For the DARPA (Defense Advanced Research Projects Agency) Internet family (inet), the address is either a host name present in the host name data base, or a DARPA Internet address expressed in the Internet standard dot notation. A typical Internet address is 192.9.200.44, where 192.9.200 is the network number and 44 is the machine's host number.

For the ether address family, the address is an Ethernet address represented as x:x:x:x:x:x, where x is a hexadecimal number between 0 and ff.

If the dest-- address parameter is supplied in addition to the address parameter, it specifies the address of the correspondent on the other end of a point to point link.

Referring back to FIG. 3, work station 302 can be chosen as a main network management station, and work station 304 as a backup network management station. The two work stations have different IP and MAC addresses. The data packets containing network management information have the IP and MAC addresses that are assigned to work station 302.

Therefore, when work station 302 is in proper operational condition, only station 302 can receive the data packets containing network management information via network 326, while work station 304 can receive the incoming data packets with IP and MAC addresses matching the addresses assigned to it.

Acting as the main network management station, work station 302 receives and stores the incoming data packets containing network management information into disk storage (RAID) 318. However, both stations 302 and 304 can get access to disk storage (RAID) 318 and control network management system.

When work station 302 is about to fail, a failure routine will be invoked to modify the IP and MAC addresses on LAN circuit board 354 to the IP and MAC addresses that have been assigned work station 302. The failure routine also informs network 326 such address modification, so that the data packet(s) containing network management information will be delivered to work station 304. After work station 302 has failed, work station 304 can receive the data packets containing network management information and store them into disk storage (RAID) 318.

FIG. 5A depicts a flowchart, showing the operation work station 302 is in a proper operational condition, in accordance with the present invention.

In FIG. 5A, step 504 sets the IP and MAC addresses of work station 302 (shown in FIG. 3) the same with the addresses included in the data packets containing network management information.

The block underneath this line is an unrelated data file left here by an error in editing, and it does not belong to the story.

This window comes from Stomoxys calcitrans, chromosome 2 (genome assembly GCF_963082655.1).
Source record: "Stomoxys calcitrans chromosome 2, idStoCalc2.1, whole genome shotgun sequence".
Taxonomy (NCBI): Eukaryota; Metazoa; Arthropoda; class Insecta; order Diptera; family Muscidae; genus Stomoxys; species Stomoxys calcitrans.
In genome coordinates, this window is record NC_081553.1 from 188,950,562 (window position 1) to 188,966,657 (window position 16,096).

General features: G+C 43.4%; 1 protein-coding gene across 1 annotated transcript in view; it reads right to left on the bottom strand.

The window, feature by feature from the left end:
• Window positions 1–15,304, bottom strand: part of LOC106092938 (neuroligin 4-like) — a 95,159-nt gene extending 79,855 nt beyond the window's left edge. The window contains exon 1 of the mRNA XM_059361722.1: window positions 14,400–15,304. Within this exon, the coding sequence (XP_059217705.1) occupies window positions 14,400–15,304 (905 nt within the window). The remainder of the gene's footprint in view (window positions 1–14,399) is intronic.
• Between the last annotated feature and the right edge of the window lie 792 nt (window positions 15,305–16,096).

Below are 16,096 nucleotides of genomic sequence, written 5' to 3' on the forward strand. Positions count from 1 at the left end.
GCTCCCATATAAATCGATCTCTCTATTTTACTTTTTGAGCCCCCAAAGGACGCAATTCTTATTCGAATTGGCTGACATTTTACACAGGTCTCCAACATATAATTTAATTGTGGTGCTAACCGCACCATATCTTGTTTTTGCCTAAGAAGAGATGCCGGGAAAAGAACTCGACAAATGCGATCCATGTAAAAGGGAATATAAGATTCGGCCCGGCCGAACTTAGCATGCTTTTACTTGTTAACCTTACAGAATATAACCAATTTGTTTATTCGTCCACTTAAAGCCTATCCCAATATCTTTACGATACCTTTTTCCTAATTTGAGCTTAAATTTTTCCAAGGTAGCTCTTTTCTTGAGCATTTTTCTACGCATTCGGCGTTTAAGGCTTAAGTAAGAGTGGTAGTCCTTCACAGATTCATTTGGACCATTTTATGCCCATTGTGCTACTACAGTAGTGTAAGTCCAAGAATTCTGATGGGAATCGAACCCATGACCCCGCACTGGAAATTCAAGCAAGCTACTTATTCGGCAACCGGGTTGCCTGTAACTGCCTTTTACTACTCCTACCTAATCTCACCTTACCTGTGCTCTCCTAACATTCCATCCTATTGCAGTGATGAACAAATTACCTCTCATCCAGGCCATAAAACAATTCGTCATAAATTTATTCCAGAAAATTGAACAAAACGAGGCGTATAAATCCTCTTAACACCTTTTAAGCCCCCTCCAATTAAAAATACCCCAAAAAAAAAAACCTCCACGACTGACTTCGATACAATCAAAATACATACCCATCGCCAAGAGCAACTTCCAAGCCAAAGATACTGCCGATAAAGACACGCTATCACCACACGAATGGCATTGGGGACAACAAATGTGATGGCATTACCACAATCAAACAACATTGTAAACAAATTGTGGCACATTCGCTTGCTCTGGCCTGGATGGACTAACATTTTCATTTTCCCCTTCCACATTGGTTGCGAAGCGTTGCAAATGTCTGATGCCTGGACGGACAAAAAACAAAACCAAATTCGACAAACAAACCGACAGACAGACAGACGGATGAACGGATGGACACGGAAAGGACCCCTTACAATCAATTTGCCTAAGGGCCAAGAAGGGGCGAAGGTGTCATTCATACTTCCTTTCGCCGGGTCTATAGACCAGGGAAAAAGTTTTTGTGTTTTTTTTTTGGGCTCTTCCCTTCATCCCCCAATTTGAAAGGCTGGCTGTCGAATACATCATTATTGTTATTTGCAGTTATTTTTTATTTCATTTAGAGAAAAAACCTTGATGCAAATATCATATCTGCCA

Thus, in the proper operational condition, work station 302 can receive the data packets containing network management information and store them in disk storage (RAID) 318 (shown in FIG. 3).

Step 506 sets work station 304's IP and MAC addresses different from the IP and MAC addresses of work station 302 (shown in FIG. 3).

Thus, in the proper operational condition, work station 304 will not receive the data packets containing network management information, while it can receive the data packets with the IP and MAC addresses matching the addresses assigned to it.

As mentioned in the above, in the proper operational condition, both work stations 302 and 304 can get access disk storage (RAID) 218 and control the network management system.

FIG. 5B depicts a flowchart, showing the operation when work station 302 is about to fail, in accordance with the present invention.

In FIG. 5B, when work station 302 is about to fail, step 514 invokes a failure routine stored in work station 302, such as the PANIC routine in UNIX operating system, to generate a data packet (or data packets) containing the operational status of work station 302 and send the data packet (or data packets) to network 326. The data packet (or data packets) contain(s) the IP and MAC address assigned to work station 304. Network 326 delivers the data packet (or data packets) to work station 304.

Upon receiving the data packet (or data packets) containing the operational status of work station 302, step 516 invokes a routine to modify the IP and MAC addresses on LAN circuit board 354 to the addresses that have assigned to work station 302, using the ifconfig instruction.

After the IP and MAC addresses on LAN circuit board have been modified, work station 304 can receive the data packets containing network management information and store the incoming data packets into disk storage (RAID) 218.